Foods that can Help You heal after Back Surgery
“We are what we eat,” as my good friend and colleague Dr. Philip Goglia says. Philip is a certified nutritionist. He has more than 30 years of experience – helping and healing through nutrition.
The fact is, he has helped many of my patients during postoperative recovery with his peerless knowledge of performance nutrition. When Philip tells me about the role of food in the healing process, that’s when I take out pencil and pad (yes, I still use a pencil) and scribble furiously.
If there are any nutrition “secrets” to healing, the big one is to lose fat and to keep it off. Naturally we don’t need additional weight as we heal from surgery – that’s just plain common sense. But we don’t starve ourselves either. Nor do we choose postoperative recovery as a great time to experiment with a fad diet.
Much of this nutrition strategy is covered well-before surgery. The best results come from patients who are as healthy and fit as possible. With that in mind, I pass along Philip’s “4 keys to fitness success”:
- Train like it matters – like a full post-operative recovery.
- Fitness and physique is 80% kitchen and 20% gym.
- Drink water!
- Focus on performance; accomplish what you need to succeed.
Reaching your ‘rep goals’ is important. But it’s the “80% kitchen” that sometimes is a little daunting. When you think about your total food intake, then what you eat should be your single most important concern. And this is where Dr. Goglia’s keen professional advice is so very handy.
I asked one question: “What’s your number one rule when it comes to nutrition?” Philip came up with 10!
- Avoid all foods that have multi-ingredients such as breads, muffins, bagels, pastries, cereal, et cetera. Basically, you want to stay away from any baked goods that include yeast, sugar, mold, and gluten (even if gluten is not a problem).
- Avoid any diet foods or beverages that has the label “Low or No Fat” or “Low or No Sugar.” You don’t need sweetening chemicals in your body. Frankly, nobody does.
- This goes back to number 3 of the ‘4 Keys to Fitness Success’ – Always hydrate your body. You should be drinking 1/2 oz to 1 oz of water per each pound you weigh every day no matter what.
- While each person’s metabolic body type is different, generally speaking a healthy diet includes high fat fish, carbohydrates (potatoes, rice, yams), organic poultry, fresh fruits and fresh vegetables.
- Try to eliminate as much dairy from your diet as possible. A splash of milk in your coffee is okay though! And if you’re very good, help yourself to one “tall cappuccino” at your favorite Starbucks (max, one per day).
- Never rely on supplements over real food and exercise. No matter what anyone else may tell you, supplements won’t fix a pizza or a skipped meal.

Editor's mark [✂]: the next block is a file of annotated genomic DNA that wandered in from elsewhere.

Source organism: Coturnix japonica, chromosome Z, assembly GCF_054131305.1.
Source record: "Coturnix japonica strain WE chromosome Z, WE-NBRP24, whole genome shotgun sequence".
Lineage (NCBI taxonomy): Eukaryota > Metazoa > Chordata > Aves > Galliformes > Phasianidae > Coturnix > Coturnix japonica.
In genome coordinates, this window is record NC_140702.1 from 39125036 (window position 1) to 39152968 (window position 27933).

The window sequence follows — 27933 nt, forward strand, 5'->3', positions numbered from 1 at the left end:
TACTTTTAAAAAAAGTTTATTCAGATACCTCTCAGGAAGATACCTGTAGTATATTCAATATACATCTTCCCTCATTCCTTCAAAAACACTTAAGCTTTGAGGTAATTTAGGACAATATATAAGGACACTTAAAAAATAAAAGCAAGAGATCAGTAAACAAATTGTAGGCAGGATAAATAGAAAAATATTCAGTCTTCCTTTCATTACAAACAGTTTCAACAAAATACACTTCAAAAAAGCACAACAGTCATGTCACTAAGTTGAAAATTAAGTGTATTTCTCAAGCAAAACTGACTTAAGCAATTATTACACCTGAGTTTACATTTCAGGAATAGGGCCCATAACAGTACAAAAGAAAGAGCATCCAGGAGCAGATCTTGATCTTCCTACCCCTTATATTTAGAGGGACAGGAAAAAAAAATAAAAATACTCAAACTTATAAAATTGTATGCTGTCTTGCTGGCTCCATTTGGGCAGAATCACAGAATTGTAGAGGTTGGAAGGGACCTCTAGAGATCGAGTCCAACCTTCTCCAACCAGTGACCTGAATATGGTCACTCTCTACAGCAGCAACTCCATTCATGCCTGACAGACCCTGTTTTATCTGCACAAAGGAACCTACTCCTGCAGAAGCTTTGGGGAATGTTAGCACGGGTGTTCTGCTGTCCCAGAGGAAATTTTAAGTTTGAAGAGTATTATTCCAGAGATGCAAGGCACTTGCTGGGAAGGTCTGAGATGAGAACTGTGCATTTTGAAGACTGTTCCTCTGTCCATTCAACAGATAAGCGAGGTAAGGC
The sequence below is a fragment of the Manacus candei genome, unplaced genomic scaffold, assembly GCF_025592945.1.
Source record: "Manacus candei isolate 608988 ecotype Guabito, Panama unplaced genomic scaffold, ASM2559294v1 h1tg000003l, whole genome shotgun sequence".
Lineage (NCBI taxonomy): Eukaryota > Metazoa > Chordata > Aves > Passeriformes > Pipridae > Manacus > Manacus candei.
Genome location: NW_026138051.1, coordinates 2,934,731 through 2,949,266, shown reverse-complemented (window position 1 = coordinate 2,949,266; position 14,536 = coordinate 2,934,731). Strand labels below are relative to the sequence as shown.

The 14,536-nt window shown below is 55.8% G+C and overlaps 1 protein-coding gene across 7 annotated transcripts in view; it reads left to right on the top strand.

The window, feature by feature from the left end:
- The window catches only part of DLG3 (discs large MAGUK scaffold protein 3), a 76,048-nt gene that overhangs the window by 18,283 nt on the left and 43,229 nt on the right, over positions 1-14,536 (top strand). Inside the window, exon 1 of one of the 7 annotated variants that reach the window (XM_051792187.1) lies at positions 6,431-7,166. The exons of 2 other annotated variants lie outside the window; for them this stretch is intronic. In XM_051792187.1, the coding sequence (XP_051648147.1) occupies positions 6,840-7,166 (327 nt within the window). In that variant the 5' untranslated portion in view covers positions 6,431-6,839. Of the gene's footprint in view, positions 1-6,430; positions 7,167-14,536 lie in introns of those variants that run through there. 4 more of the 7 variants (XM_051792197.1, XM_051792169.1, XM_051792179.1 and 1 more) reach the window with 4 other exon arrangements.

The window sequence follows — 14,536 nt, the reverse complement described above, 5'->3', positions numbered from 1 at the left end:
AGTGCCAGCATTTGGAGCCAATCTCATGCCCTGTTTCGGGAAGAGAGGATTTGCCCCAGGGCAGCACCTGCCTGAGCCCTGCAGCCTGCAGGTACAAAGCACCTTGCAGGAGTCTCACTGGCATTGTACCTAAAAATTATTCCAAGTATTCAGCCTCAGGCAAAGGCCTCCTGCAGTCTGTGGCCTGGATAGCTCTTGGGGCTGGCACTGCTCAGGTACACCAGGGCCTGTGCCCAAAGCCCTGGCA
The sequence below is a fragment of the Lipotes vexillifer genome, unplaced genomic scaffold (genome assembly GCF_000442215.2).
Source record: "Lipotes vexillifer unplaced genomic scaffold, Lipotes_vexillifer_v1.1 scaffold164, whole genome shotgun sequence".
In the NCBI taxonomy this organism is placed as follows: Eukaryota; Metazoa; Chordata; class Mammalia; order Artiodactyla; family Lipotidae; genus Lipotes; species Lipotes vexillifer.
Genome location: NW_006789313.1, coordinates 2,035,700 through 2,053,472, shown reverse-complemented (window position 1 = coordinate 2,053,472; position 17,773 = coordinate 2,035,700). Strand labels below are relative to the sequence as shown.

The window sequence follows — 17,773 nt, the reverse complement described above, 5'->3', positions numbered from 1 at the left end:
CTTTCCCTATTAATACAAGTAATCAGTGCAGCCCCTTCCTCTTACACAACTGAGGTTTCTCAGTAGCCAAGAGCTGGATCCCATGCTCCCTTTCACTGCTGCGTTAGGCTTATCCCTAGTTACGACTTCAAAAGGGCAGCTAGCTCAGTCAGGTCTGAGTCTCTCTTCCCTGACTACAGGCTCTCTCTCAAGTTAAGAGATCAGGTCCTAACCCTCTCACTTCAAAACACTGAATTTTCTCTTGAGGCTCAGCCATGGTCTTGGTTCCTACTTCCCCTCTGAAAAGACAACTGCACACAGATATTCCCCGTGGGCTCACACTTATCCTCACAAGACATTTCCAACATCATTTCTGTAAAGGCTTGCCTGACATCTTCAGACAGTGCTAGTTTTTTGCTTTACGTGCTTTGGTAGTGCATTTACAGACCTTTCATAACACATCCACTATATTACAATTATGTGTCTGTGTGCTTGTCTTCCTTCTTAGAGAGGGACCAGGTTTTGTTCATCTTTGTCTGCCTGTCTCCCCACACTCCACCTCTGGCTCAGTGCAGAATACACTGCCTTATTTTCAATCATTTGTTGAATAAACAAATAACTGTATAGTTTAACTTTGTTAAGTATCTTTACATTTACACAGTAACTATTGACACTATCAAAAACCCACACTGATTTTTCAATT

- The biggest protein meal you eat should be at night. This is when your body has time to rest and repair your muscle tissue.
- Looking for a great pre-work out snack? Eat raw nuts – like 12 almonds with a piece of fruit. This will give you a great source of fat as an energy source. The sugar and fat combination will be extremely energizing and sustainable for a workout of 90 minutes or so.
- Avoid sports drinks. Many of them are high in sodium and sugar. Some contain over-the-top amounts of caffeine, which will cause digestive discomfort. The type of energy you get from sports drinks is “spikey” at best and not sustainable. You’ll crash as soon as the effect wears off.
- Generally speaking – NO “protein bars.” See note below.
Here’s the note about “protein bars.” When I asked Philip about what type of protein bars are best to eat, he just smiled. “There is no such thing as a protein bar!”
He goes on. “Does your protein bar taste like salmon, chicken or steak? Doubtful. It probably tastes like chocolate or cookies.” And that’s his big point.
More than likely, your favorite “protein” bar has more in common with a common candy bar. In most cases, it’s a package of sugar with “fairy dusting” of some kind of low grade protein in it. On this point, Philip (and now I) caution our patients about getting sucked into crafty marketing. If it’s not fish, poultry, steak, eggs or nuts, it’s not a source of protein. Period.
The only exception that Philip makes is that If you choose to use a pre-work out bar, then make sure it is one that clearly states that it is a “50/50” food: an even split between sugar and fat. This type of food can be used for sustainable workout energy. Some examples are Bonk Breaker bars which is Philip’s favorite choice and the choice of cyclists and other multi-sport athletes.
Lastly, the most important note of all is Philip’s reminder that portions are important and consistency is vital. Eat what your body needs to fulfill nutritional needs. Moreover, be consistent and keep up with the program.
To your greatness!